If 2014 was the year that VoLTE became a commercial reality, 2015 will mark the year that VoLTE became a commercial roaming service.
In fact, it already has. In April this year, LG U+ and KDDI launched what’s being billed as the first commercial VoLTE roaming service for voice and video calls (although customers will initially need a specific handset, the LG G Flex 2, for it to work). More announcements are undoubtedly in the pipeline. According to a recent survey from Ovum (commissioned by iBasis), a little over half of operators polled plan to launch VoLTE roaming within 6-12 months after launching VoLTE services (almost 25% said that window was six months or less).
That announcement was preceded by a number of high-profile VoLTE roaming trials. In February, NTT DoCoMo, KT and Verizon Wireless said they had completed “feasibility tests of VoLTE roaming in a commercial environment.” (DoCoMo also said it would launch commercial VoLTE roaming later this year.) International wholesale service provider BICS is currently trialing VoLTE roaming with ten operators - the results of that trial were expected to be released after we went to press.
Not bad for a service that, by most accounts, won’t save the voice business - not in terms of stemming voice revenue losses. Despite VoLTE’s ability to provide HD voice and reduce call set-up times compared to CS fallback, consumers aren’t expected to pay more for HD voice than they already do for circuit-switched voice, which is getting cheaper every month.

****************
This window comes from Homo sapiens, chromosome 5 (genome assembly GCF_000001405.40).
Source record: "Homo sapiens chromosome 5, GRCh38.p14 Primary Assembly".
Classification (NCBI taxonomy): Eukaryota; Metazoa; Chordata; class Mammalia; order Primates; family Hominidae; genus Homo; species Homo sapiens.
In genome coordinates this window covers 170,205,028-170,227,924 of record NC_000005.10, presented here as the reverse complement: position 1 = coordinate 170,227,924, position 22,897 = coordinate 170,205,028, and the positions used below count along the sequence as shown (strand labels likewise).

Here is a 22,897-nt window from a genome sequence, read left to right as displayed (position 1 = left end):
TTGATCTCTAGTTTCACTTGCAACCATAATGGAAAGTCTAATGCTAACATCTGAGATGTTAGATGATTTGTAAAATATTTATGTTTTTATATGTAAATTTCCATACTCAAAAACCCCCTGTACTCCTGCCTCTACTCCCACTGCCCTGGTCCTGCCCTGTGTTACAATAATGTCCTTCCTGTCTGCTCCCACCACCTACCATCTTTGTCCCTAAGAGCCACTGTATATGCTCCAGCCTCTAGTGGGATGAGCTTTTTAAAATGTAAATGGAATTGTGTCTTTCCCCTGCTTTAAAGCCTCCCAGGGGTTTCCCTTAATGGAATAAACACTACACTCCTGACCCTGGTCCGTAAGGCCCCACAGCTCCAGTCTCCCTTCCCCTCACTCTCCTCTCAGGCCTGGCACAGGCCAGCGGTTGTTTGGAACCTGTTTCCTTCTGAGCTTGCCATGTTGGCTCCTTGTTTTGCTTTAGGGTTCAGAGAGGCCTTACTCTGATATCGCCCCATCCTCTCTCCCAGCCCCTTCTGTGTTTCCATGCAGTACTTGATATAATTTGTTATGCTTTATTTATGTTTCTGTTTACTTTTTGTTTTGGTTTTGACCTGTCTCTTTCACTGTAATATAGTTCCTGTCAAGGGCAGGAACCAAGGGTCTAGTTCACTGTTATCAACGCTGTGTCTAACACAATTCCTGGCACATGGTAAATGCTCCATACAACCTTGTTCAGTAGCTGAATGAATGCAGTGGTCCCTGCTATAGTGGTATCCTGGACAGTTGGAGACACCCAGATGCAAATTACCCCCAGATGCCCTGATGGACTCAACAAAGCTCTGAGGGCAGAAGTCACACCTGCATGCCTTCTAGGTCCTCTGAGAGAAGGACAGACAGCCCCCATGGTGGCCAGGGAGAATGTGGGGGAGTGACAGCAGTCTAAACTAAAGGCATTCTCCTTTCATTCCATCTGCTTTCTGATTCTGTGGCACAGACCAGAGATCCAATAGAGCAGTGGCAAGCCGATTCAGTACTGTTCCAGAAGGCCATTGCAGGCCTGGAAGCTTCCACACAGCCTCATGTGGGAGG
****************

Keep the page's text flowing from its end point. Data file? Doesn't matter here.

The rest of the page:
But VoLTE’s real power is in providing the stickiness of a superior customer experience - and that puts pressure on operators to make sure that experience roams.
The general lack of VoLTE roaming to date is, of course, because VoLTE itself is only just out of the gate. (So, for that matter, is LTE data roaming, which has only really started to emerge in the past 18 months.) According to the latest stats from the GSA, just 16 operators in seven countries have launched commercial VoLTE-enabled HD voice services as of this month (although that number is expected to go up significantly over the next couple of years). The handful of cellcos that have launched domestic VoLTE to date have been more concerned with building up their local VoLTE base and working out the right business model before extending its reach overseas.
But that’s not the only reason. LTE roaming in general is a complex undertaking, and VoLTE adds to that complexity. There are questions about business models, interworking and the ongoing debate of home routing vs local breakout. There’s another barrier as well: consumers wary of data roaming charges.
VoLTE is your destiny
One could argue that there’s no hurry to enable VoLTE roaming because circuit-switched voice roams already via CS fallback.
That might make sense in the short term, but only because it’s short-term thinking. CS fallback is ostensibly an interim solution to the problem of LTE’s initial inability to support voice calls. In the longer term, VoLTE will supplant circuit-switched voice as the default voice experience for many mobile users. And customers will come to expect that experience no matter where they are, says John Wick, senior VP and GM for mobile transaction services at Syniverse.